Even though it is happening more in the mainstream rock and popular music world than in the Classical music world – as Reference Recordings are the only CD manufacturing firm making HDCD encoded Classical music recordings – it seems like HDCD might be the only “hardcore audiophile tweak” that dates back from the 1990s that has gone mainstream. But what is HDCD? 

Before a US government tenured scientific researcher named Richard Fryer established his own hi-fi company known as Spectral Audio, he was luck enough to be privy to some US Army psychoacoustic research that dates back to the days of the Manhattan Project showing results that identifies parts of the human ear capable of detecting audio signals or sounds as high as 80,000 Hz. Then while collaborating with Keith Johnson who later started Pacific Microsonics on how to “encode” 20-bit 88.2-kHz sampled high resolution digital audio data onto a consumer electronic established 16-bit 44.1 kHz audio data carrier, thus creating the first practical High Definition Compatible Digital or HDCD. 

By around 1992, Reference Recordings started offering HDCD encoded Classical music titles on Red Book spec 1-bit CDs that were later coveted by audiophiles due to their relatively wide availability, affordability and most of all – sound quality that’s miles ahead of the CDs made by major record labels. Plus the introduction of the relatively low cost Pacific Microsonics PMD 108 HDCD filter during the mid to late 1990s only increased the HDCD’s appeal as the most cost effective way to make your CDs sound like vinyl LP records.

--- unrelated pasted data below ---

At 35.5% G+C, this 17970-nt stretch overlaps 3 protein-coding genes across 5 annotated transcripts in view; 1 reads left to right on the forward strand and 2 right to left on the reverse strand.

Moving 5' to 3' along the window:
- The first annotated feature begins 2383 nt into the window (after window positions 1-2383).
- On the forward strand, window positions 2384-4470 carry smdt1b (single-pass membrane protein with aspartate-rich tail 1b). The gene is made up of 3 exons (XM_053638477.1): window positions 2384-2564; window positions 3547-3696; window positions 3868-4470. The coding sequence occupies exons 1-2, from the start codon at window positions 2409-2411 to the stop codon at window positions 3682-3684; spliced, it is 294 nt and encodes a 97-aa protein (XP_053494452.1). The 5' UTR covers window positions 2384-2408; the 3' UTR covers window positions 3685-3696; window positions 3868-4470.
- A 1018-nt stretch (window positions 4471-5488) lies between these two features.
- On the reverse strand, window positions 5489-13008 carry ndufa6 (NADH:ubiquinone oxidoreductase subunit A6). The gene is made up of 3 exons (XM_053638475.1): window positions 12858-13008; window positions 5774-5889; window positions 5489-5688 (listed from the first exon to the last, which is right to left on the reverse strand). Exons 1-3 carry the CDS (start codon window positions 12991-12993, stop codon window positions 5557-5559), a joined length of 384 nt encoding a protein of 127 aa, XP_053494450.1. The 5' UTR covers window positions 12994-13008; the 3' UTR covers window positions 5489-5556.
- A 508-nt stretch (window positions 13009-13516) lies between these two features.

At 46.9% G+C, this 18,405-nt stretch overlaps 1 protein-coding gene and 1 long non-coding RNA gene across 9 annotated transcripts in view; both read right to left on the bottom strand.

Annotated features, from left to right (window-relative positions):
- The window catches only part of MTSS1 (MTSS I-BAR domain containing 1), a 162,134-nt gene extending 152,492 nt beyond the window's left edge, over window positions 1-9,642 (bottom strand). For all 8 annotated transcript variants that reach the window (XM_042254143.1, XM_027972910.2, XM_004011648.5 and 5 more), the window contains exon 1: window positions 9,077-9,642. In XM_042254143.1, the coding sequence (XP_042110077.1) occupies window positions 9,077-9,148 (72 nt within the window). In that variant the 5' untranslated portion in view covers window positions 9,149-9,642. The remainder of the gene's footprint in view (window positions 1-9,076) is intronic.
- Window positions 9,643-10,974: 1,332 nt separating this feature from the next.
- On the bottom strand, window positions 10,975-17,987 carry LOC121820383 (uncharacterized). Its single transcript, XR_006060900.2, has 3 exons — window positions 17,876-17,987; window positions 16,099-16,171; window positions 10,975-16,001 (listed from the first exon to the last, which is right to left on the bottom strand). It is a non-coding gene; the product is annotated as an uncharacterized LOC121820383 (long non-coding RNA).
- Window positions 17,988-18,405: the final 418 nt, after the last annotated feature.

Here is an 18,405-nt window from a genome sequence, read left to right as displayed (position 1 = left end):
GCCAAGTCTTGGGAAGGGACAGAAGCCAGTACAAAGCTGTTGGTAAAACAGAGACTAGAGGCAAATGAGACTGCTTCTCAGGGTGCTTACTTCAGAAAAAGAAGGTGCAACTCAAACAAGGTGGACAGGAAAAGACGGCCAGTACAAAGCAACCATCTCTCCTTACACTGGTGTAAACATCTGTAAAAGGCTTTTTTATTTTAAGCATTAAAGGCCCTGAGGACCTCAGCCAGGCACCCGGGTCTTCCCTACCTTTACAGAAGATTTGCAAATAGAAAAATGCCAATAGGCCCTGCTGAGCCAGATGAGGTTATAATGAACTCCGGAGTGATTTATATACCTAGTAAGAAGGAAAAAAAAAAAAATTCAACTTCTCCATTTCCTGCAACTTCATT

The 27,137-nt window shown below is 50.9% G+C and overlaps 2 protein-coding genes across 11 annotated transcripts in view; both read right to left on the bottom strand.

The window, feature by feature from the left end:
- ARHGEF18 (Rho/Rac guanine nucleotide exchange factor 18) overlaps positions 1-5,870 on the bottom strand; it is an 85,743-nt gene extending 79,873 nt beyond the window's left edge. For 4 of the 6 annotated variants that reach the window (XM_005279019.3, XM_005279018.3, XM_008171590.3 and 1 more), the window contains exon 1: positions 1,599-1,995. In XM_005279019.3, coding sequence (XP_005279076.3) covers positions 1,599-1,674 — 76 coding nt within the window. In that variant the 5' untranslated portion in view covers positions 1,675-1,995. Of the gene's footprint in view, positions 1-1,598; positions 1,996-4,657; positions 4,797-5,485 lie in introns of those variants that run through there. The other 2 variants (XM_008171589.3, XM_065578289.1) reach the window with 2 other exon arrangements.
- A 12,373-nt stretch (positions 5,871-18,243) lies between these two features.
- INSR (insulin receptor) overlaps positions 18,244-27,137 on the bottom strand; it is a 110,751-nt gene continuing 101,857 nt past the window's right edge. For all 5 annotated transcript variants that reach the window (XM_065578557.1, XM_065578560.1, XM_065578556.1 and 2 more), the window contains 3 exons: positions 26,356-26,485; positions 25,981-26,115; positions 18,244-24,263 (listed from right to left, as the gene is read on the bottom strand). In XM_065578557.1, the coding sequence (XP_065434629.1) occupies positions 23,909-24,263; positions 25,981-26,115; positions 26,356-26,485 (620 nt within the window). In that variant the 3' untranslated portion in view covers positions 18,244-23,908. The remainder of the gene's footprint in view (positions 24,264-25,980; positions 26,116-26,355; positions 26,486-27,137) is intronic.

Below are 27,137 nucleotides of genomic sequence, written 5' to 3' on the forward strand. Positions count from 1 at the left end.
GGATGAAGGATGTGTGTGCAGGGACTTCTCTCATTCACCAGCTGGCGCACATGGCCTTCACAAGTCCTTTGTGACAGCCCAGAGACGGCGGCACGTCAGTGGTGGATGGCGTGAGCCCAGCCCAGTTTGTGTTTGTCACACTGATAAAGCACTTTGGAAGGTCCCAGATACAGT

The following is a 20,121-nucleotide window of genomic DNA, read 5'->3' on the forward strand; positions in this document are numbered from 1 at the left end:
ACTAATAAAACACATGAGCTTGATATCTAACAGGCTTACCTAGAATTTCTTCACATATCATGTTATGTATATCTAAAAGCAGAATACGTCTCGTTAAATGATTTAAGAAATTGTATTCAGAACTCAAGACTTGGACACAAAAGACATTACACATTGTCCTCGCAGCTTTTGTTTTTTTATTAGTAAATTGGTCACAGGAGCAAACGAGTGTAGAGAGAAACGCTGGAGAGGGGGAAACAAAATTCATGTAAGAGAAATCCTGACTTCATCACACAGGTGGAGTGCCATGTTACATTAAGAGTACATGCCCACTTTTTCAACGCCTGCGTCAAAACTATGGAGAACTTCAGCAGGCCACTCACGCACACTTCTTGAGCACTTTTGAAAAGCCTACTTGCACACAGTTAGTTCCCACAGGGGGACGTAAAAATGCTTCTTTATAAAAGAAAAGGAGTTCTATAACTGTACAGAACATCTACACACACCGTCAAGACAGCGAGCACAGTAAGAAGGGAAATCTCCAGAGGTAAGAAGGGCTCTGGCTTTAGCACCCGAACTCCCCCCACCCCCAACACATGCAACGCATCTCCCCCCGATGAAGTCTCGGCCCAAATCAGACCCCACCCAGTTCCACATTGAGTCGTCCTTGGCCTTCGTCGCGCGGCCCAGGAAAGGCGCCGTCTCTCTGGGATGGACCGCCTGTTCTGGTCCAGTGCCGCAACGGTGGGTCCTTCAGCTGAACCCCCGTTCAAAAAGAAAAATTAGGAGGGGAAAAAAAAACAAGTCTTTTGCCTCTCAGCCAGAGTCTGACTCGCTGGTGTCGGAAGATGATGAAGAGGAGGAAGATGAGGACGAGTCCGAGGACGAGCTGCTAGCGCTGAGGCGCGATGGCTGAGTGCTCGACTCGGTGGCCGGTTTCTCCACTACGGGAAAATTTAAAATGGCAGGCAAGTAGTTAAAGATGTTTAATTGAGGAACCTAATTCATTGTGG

When compared to the competing Sony Super Bit Mapping process, Pacific Microsonics’ HDCD system was markedly superior due to its ability for its midrange and upper bass frequencies to sound as smooth as vinyl records. Even HDCD encoded CDs played in a CD player without a HDCD encoder could sound much closer to vinyl records in a side-by-side comparison with a non HDCD encoded version. And the CD titles with HDCD encoding became widespread in the mainstream rock and pop world during the mid and late 1990s. From Paula Cole’s This Fire to Megadeth’s Cryptic Writings albums just to mention a few. And all of them carried no or just a little bit of a price premium over plain-vanilla CDs.  

Given that the HDCD encoding system is such a brand new process during the 1990s that some CD titles got released by their respective record labels without indicating that such titles were HDCD encoded. Back in 1996 Go Kart Records released the CD pressing Pretty Ugly by Lunachicks (GKCD24) which is HDCD encoded since the HDCD indicator lights up whenever I play this particular Lunachicks CD yet there’s no mention of HDCD on the Pretty Ugly CD’s liner notes / inlay cards whatsoever. Another “undocumented” HDCD encoded CD pressing that came my way back in the 1990s is In This World by Olu Dara (Atlantic 83077-2) which is probably one of the few HDCD encoded Jazz CDs that I had the fortune of hearing first hand; Though the liner notes mentioned that it was recorded at the vacuum tube and analog gear laden Sear Sound in NYC by Danny Kopelson.